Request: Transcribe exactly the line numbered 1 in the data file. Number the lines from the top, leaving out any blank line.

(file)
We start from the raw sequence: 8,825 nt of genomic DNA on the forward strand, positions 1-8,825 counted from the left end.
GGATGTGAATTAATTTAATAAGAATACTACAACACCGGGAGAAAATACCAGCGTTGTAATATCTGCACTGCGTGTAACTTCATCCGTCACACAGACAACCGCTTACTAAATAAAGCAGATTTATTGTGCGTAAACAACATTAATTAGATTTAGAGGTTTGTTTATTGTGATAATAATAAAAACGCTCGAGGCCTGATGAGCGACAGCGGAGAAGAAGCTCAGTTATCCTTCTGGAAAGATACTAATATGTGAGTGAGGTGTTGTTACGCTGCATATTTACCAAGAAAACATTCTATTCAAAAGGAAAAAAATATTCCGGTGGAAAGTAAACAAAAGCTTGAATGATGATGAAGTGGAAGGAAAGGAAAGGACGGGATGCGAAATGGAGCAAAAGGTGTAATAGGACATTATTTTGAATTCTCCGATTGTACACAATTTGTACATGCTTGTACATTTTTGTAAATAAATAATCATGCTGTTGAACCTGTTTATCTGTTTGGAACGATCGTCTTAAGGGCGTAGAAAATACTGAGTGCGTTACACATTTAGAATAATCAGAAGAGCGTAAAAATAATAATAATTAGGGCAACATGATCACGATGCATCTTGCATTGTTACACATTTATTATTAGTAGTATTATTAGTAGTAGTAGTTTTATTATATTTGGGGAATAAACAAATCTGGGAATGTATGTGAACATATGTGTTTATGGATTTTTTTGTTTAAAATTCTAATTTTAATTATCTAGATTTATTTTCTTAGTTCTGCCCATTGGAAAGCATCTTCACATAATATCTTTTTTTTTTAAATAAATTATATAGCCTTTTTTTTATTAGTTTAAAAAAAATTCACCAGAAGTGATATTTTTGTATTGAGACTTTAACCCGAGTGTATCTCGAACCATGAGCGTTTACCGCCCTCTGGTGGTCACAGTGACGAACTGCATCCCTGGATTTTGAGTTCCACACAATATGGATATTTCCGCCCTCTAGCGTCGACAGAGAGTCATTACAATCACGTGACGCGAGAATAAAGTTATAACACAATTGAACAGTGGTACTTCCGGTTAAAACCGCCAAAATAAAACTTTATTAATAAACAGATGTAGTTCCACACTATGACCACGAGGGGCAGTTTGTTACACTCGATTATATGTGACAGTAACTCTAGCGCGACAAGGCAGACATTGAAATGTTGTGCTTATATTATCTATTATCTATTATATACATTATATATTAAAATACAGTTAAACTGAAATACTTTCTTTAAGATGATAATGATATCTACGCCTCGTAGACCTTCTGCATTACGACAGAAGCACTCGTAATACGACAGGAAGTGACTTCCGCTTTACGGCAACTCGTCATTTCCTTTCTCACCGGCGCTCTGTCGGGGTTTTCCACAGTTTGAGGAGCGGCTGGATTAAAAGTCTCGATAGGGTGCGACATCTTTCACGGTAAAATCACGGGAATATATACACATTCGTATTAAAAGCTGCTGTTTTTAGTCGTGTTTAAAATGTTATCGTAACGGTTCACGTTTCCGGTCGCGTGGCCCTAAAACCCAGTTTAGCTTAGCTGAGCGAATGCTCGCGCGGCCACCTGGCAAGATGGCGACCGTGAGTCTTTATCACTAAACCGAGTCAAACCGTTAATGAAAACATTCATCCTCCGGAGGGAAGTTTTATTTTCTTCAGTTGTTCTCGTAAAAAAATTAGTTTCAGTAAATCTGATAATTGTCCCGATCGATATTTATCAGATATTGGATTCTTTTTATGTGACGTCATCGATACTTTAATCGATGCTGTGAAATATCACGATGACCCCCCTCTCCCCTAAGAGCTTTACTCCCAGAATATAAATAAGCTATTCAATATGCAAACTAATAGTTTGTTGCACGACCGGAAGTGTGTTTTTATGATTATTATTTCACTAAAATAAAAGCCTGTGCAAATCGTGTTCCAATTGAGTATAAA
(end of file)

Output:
We start from the raw sequence: 8,825 nt of genomic DNA on the forward strand, positions 1-8,825 counted from the left end.